The Pilgrimage Play (1949)

90 mins | Drama | 1949

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HISTORY

Opening credits include the following written statement: "Based on the Life of Jesus Christ as presented by the Hollywood Bowl Association through the Pilgrimage Play Foundation in Hollywood, California." Author Christine W. Stevenson, who was heiress to the Pittsburgh Paint Co. fortune, also contributed to the creation of the Hollywood Bowl. The play was first performed on 27 Jun 1920 in an open-air amphitheater across from the Hollywood Bowl. When a fire destroyed that area, a permanent theater was constructed in 1931 and was eventually donated to Los Angeles County. With the exception of a few years, the play was performed annually until 1964, when a lawsuit challenged the County's involvement in religious theater. The 1949 rendition of the play marked actor Nelson Leigh's ninth season in the role of Christ.
       In May 1949, HR announced that Ralph Ravenscroft had completed a deal with the Hollywood Bowl Assocation to film a 35mm color version of the stage play. Arthur Pierson was announced as the film's director at that time. Ravenscroft's contribution to the completed picture, if any, has not been determined. Most of the cast of the stage play, including Leigh, Stephen Chase, Leonard Penn, Richard Hale and Fiona O'Shiel, recreated their roles in the film version. The onscreen credit for the theological advisor was not readable in the viewed print, but may have been Dr. William Pruitt. Although the picture was shot in 16mm and was intended primarily for showings in churches, the HR review announced that 35mm prints were being made for screenings in "art theatres in this country and possibly in England." One-third of the film's profits were to ... More Less

Opening credits include the following written statement: "Based on the Life of Jesus Christ as presented by the Hollywood Bowl Association through the Pilgrimage Play Foundation in Hollywood, California." Author Christine W. Stevenson, who was heiress to the Pittsburgh Paint Co. fortune, also contributed to the creation of the Hollywood Bowl. The play was first performed on 27 Jun 1920 in an open-air amphitheater across from the Hollywood Bowl. When a fire destroyed that area, a permanent theater was constructed in 1931 and was eventually donated to Los Angeles County. With the exception of a few years, the play was performed annually until 1964, when a lawsuit challenged the County's involvement in religious theater. The 1949 rendition of the play marked actor Nelson Leigh's ninth season in the role of Christ.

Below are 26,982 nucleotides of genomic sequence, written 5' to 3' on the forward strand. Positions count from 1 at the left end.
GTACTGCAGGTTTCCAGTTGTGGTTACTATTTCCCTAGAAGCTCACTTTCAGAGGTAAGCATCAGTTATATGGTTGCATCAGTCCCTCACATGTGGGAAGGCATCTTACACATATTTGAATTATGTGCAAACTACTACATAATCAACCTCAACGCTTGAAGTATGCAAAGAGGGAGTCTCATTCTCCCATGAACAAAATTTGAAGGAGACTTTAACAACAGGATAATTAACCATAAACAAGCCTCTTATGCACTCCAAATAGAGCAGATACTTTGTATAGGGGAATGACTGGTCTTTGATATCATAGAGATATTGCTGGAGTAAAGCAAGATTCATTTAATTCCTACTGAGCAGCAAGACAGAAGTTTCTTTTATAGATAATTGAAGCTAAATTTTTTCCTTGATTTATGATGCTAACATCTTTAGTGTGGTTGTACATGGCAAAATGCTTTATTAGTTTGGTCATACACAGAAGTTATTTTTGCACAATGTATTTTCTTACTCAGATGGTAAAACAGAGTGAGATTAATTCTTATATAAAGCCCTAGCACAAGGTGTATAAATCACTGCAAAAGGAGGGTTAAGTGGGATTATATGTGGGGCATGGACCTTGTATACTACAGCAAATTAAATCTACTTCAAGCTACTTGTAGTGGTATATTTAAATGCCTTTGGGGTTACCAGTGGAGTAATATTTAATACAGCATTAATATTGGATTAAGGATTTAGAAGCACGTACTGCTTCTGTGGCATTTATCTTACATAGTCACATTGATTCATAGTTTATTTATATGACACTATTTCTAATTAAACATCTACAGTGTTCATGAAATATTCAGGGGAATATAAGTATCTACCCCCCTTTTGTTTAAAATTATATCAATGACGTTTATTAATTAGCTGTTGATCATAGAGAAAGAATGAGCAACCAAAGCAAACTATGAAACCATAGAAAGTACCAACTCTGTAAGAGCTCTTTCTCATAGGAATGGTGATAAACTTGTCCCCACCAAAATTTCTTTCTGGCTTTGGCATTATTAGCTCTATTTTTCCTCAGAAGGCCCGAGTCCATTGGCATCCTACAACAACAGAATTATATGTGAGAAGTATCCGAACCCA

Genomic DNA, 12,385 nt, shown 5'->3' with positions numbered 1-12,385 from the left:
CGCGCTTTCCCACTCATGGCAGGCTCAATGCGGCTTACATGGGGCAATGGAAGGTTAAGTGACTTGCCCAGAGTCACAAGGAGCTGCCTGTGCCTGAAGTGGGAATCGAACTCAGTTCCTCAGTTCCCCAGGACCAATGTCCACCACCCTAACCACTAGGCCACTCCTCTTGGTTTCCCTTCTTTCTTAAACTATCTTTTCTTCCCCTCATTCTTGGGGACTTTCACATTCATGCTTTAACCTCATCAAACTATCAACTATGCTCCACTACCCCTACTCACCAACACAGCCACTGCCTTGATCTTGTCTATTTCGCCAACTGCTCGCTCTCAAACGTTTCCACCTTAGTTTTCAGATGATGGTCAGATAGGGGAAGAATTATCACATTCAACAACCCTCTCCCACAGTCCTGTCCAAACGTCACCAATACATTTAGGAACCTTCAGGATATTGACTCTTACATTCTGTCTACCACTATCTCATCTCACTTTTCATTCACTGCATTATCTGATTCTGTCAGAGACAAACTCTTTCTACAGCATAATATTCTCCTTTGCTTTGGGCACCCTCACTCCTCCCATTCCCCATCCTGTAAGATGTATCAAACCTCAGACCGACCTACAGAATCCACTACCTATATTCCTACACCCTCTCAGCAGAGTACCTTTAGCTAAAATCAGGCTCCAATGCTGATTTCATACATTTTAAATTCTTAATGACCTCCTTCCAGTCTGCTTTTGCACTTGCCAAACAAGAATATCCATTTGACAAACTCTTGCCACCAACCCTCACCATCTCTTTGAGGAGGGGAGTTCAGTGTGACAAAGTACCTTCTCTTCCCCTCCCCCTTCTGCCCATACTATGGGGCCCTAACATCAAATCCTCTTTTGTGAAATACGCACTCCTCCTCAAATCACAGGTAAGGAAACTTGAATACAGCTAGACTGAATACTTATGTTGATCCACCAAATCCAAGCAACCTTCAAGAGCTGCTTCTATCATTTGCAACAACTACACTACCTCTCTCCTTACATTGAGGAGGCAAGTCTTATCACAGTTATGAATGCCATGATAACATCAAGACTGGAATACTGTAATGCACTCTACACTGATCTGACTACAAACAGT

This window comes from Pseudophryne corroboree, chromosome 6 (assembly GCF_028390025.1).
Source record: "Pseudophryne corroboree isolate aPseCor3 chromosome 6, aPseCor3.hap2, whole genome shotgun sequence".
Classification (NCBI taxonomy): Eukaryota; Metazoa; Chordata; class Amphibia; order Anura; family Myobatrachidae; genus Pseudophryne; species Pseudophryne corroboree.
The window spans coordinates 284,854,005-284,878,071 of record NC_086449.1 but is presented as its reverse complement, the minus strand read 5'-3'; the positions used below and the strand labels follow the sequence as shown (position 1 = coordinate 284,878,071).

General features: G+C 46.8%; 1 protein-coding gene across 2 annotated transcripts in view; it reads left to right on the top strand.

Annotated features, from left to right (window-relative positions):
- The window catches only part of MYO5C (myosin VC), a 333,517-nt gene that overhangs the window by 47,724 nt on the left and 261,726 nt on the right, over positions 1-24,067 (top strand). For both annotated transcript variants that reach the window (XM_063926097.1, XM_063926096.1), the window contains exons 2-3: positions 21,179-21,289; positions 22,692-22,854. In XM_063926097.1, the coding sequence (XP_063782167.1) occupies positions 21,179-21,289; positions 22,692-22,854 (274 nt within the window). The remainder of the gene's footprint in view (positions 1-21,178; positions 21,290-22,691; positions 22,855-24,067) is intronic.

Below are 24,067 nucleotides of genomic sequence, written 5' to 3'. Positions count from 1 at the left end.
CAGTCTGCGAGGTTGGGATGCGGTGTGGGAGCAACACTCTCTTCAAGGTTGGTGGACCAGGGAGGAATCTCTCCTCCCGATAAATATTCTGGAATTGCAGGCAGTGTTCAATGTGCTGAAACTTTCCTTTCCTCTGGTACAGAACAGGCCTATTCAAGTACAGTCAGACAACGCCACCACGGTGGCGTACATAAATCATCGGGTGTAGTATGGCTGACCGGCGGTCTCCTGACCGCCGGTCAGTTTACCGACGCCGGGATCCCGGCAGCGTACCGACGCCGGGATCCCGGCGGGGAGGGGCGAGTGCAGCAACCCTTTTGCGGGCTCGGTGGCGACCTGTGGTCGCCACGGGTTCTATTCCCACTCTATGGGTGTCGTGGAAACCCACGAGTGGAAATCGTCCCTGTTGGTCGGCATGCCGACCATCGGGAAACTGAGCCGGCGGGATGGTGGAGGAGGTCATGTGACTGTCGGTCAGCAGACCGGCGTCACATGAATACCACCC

In May 1949, HR announced that Ralph Ravenscroft had completed a deal with the Hollywood Bowl Assocation to film a 35mm color version of the stage play. Arthur Pierson was announced as the film's director at that time. Ravenscroft's contribution to the completed picture, if any, has not been determined. Most of the cast of the stage play, including Leigh, Stephen Chase, Leonard Penn, Richard Hale and Fiona O'Shiel, recreated their roles in the film version. The onscreen credit for the theological advisor was not readable in the viewed print, but may have been Dr. William Pruitt. Although the picture was shot in 16mm and was intended primarily for showings in churches, the HR review announced that 35mm prints were being made for screenings in "art theatres in this country and possibly in England." One-third of the film's profits were to go to the Pilgrimage Play Foundation, which funded the play's annual production, according to the May 1949 HR item. The Copyright Catalog indicates that a "Catholic version" of this "Protestant version" was released as Upon This Rock . More Less

BIBLIOGRAPHIC SOURCES
SOURCE
DATE
PAGE
Hollywood Reporter
2 May 49
p. 14.
Hollywood Reporter
25 Aug 49
p. 3.
Hollywood Reporter
23 Dec 49
p. 4.
International Photographer
Jan 50
p. 16.
International Photographer
May 50
p. 22.
Los Angeles Times
Jul 49
p. 3.
Los Angeles Times
17 May 1997.
---
CAST
PRODUCTION CREDITS
NAME
PARENT COMPANY
PRODUCTION COMPANY
DISTRIBUTION COMPANY
NAME
CREDITED AS
CREDIT
DIRECTORS
Asst dir
Asst dir
PRODUCER
Assoc prod
WRITER
PHOTOGRAPHY
Dir of photog
Stills
FILM EDITOR
COSTUMES
Cost des
MUSIC
Mus dir
SOUND
MAKEUP
Makeup artist
PRODUCTION MISC
Prod mgr
Scr supv
SOURCES
LITERARY
Based on the play The Pilgrimage Play by Christine W. Stevenson (Los Angeles, 27 Jun 1920).
SONGS
"Hosanna," words and music by Martha Gaston Bigelow
"Onward, Christian Soldiers," words by Sabine Baring-Gould, music by Sir Arthur Sullivan.
DETAILS
Alternate Title:
Upon This Rock
Release Date:
1949
Production Date:
late August--early September 1949
Copyright Claimant:
Preferred Pictures Corp.
Copyright Date:
16 January 1950
Copyright Number:
LP999
Physical Properties:
Sound
Color
gauge
16mm
Duration(in mins):
90
Country:
United States
Language:
English
SYNOPSIS